Many people who go to their primary care doctor or cardiologist with complaints of periodic chest pain that might suggest cardiovascular disease end up receiving tests and interventions that are not in keeping with clinical guidelines, pose risks, and drive up costs.1
The Wisconsin and Florida chapters of the American College of Cardiology led a CMMI-funded pilot that brought together several decision support, patient engagement, and performance feedback tools in an effort to promote appropriate treatment for patients whose chest pain appears to be related to stable ischemic heart disease. The aim of the Smarter Management and Resource Use for Today’s Complex Care Delivery (SMARTCare) pilot was to reduce inappropriate stress tests and imaging (e.g., angiograms to view blood vessels in the heart) as well as reduce inappropriate percutaneous coronary interventions, an invasive procedure that carries risks of bleeding and other complications. It also sought to increase the number of patients who change their behavior to reduce their risks of developing severe heart disease.2
To achieve these goals, its developers embedded evidence-based guidelines into electronic health record systems at 10 cardiology practices in Wisconsin and Florida and leveraged them to guide decision-making at the point of care. The tools didn’t dictate treatment but instead helped physicians customize guidelines to make them relevant to their patients. “Some so-called decision support tools are really documentation support: if a doctor wants to order a stress test they have to supply a reason why,” says Thomas J. Lewandowski, M.D., a cardiologist in Appleton, Wis., and principal investigator of the SMARTCare pilot. “By contrast, the SMARTCare tools ask doctors to enter in a particular patient’s symptoms and then [the tools] map each to different indications, so it helps them verify whether what they’re doing fits with clinical guidelines.”
Physicians participating in the pilot also educated patients about their unique risk factors, engaged them in shared decision-making, and collected feedback on their care experiences. At the Medical College of Wisconsin, patients were shown an educational video explaining the risks and benefits of various cardiac procedures before meeting with a cardiologist. They also completed the Seattle Angina Questionnaire to assess their symptoms and severity (at other sites, patients completed the Heart Quality of Life questionnaire). Cardiologists drew on the survey data and videos to help patients understand their risks and options — putting some guide rails around what can be a highly charged conversation. Without information, “patients often push for more invasive procedures,” says Nicole Lohr, M.D., a cardiologist at Medical College of Wisconsin. “They say, ‘Doc, it’s my heart; you better do something about it because I don’t want to die.’”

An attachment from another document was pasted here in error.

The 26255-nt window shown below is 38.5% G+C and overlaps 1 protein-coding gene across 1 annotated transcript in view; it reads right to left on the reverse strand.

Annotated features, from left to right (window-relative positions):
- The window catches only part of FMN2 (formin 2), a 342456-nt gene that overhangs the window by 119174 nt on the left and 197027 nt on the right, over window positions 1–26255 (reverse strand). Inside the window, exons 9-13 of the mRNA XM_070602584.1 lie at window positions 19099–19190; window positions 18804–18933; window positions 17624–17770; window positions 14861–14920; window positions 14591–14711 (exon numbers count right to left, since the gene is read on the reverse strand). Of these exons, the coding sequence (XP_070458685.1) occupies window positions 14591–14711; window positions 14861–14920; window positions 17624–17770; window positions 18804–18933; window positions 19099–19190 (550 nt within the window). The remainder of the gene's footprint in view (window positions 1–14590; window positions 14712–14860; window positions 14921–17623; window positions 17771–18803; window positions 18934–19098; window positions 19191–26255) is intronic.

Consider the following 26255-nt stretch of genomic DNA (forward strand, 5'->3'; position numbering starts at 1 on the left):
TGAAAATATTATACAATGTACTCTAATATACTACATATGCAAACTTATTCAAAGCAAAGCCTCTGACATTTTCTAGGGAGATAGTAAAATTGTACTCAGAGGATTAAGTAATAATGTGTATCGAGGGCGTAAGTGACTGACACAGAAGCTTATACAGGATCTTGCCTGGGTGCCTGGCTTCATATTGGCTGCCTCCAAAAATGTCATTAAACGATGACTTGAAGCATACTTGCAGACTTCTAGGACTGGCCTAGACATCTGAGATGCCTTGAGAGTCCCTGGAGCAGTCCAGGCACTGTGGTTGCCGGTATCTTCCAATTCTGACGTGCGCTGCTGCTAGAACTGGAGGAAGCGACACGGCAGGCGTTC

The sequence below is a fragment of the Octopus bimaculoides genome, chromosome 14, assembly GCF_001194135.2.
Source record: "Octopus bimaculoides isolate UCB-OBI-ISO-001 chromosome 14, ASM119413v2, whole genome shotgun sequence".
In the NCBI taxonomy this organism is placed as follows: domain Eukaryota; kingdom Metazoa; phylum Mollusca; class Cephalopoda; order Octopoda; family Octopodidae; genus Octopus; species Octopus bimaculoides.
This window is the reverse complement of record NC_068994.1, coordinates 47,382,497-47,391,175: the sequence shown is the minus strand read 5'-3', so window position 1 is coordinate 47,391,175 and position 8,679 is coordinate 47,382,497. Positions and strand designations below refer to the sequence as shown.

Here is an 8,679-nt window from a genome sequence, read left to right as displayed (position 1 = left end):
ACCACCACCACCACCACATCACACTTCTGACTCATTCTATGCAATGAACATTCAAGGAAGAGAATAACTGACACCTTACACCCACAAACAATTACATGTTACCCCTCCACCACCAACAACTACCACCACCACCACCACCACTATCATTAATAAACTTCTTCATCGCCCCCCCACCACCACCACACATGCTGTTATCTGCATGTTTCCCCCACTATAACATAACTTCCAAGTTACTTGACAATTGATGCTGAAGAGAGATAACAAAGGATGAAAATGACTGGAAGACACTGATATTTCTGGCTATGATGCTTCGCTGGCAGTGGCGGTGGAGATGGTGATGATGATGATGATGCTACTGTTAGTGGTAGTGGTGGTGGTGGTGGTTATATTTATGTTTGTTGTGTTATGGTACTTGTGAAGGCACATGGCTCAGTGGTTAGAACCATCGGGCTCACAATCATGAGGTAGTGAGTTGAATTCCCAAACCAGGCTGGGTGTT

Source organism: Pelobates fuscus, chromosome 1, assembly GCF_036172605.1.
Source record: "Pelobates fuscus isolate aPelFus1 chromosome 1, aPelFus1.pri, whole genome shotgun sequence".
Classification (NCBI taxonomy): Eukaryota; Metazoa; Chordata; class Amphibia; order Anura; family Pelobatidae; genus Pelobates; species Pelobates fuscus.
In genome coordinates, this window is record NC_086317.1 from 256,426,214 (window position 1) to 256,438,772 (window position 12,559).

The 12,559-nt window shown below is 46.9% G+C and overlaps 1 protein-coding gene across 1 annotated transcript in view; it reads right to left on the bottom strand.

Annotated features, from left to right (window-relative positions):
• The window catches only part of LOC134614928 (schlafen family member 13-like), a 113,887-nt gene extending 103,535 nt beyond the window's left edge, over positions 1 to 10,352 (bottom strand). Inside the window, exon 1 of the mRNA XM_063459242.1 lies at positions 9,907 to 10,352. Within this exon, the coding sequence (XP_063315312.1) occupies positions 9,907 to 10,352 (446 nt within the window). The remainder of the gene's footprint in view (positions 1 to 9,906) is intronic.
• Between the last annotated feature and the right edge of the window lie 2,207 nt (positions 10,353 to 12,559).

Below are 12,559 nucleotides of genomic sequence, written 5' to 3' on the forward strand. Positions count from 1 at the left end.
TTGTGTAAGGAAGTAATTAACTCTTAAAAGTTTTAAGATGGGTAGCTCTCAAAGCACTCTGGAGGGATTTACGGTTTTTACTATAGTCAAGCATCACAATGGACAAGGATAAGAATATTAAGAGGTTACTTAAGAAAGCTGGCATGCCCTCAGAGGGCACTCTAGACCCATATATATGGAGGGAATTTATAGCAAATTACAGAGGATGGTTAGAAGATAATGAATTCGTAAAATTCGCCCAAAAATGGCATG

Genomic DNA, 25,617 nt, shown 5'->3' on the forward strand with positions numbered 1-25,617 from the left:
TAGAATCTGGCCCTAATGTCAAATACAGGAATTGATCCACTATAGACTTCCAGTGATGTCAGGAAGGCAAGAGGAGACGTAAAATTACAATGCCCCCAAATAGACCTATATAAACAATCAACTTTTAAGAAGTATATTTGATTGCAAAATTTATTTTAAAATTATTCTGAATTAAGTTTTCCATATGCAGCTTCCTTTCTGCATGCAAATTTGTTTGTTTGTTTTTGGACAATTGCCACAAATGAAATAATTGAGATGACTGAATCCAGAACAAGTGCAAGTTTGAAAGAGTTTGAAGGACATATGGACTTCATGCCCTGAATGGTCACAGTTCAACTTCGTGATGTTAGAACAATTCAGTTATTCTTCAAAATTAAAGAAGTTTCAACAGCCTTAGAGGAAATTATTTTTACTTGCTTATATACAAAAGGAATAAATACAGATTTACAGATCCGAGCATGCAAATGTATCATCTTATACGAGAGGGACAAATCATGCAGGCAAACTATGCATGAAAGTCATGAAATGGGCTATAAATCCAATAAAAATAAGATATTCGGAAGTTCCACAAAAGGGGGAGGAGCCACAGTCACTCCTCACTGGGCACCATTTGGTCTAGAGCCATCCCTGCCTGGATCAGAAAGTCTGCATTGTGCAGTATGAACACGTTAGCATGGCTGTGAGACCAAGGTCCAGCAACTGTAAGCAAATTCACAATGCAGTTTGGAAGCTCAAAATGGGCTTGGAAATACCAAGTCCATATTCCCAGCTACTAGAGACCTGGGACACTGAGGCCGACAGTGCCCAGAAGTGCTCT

The SMARTCare Pilot Demonstrated Giving Patients a Greater Say in Treatment Decisions Led to Less Regret
The reality is most primary care doctors and even some cardiologists who order cardiac diagnostic tests don't always choose appropriate, evidence-based testing because of the time constraints within an office visit and a lack of exposure to changing guidelines.
Nicole Lohr, M.D.
Some SMARTCare participants also used the IndiGO tool, a simulation model that calculates a patient’s risk for having a heart attack or stroke based on their cardiovascular disease history, comorbidities, body mass index, and lifestyle behaviors. It then models the potential benefits of behavior changes (e.g., smoking cessation or weight loss) and medications. Cardiologists used the tool to encourage patients to make behavior changes and identify where they had opportunities to intervene. “Take a 75-year-old whose coronary disease, diabetes, and blood pressure are under control, and who exercises and does not smoke: there is nothing left to do with that patient to reduce their risk,” says Lewandowski. “But the role of IndiGO is to identify which patients have risk factors that we still have ability to affect. That is something that our current tools don’t do.”